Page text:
The tilting (or dumpy) levels require a two-step approach to setting them truly 'level'. The first is the coarse adjustment using the buble level on the base. Then they are fine adjusted using a tilting screw that angles the telescope with the accurate tubular level attached to it.
Depending on the instrument the tubular level is viewed directly using for example a mirror or both ends of the bubble are brought into coincidence using a prism. The more accurate geodetic levels can be 'reversed' (i.e. turned upside down) to cancel out any non-parallism between the telescope axis and the level. A number of level instruments are also equipped with a (coars) horizontal circle to allow measurement of horizontal angles with some accuracy. Depending on the instrument these are either in the 360 degree or 400 gon system (both representing a full circle).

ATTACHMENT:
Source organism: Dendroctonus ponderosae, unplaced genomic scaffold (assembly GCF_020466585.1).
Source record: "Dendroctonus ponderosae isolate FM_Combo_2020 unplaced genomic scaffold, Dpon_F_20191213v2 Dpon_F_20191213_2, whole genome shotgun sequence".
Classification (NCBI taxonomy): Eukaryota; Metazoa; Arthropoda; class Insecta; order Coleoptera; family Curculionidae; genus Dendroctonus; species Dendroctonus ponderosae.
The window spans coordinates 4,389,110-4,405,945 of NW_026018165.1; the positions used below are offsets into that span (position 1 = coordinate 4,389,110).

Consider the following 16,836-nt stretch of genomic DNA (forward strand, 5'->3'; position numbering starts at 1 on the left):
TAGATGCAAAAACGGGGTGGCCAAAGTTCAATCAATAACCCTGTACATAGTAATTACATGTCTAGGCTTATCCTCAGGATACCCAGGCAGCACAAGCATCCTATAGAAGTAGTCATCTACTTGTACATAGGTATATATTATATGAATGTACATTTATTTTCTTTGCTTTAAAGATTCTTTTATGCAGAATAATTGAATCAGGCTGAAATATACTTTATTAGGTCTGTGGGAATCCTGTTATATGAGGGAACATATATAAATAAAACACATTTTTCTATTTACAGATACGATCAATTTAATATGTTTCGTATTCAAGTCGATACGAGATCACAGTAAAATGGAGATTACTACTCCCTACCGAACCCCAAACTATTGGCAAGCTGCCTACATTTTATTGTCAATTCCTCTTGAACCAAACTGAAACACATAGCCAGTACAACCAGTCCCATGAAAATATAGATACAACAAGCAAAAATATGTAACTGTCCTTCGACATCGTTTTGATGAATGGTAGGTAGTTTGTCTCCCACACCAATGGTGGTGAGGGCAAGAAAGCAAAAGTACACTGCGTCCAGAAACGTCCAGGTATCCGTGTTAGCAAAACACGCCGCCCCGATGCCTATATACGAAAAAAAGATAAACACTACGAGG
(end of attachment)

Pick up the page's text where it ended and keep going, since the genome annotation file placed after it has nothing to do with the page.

Most of the tilting levels that I own are from Wild Heerbrugg are all designated 'N' for Nivellier and then depending on whether they have a horizontal circle a 'K' - Kreiss. The final number is then the series where the larger number is more accurate (a '1' serie is less accurate than a '2' etc).